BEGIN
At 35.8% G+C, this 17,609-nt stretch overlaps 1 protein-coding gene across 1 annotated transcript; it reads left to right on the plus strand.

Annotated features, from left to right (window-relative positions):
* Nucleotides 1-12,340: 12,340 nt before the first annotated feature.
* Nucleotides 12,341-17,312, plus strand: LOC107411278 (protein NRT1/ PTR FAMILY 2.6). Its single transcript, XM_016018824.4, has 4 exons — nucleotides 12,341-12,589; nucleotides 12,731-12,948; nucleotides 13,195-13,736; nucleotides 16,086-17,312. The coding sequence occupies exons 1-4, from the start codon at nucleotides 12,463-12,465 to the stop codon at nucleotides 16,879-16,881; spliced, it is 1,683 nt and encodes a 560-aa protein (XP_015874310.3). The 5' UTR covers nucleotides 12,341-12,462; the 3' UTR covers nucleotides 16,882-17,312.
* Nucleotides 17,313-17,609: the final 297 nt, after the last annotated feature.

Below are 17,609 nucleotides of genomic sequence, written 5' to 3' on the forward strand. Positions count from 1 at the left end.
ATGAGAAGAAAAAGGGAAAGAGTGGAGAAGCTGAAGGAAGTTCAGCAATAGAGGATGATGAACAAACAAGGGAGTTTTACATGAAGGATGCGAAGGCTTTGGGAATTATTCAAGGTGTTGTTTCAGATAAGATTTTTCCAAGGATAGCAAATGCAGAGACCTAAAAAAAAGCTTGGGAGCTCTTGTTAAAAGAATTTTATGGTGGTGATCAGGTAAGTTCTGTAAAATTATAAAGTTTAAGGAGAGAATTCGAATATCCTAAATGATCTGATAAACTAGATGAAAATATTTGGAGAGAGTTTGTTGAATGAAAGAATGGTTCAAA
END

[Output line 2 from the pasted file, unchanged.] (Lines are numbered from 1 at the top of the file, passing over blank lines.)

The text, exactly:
Annotated features, from left to right (window-relative positions):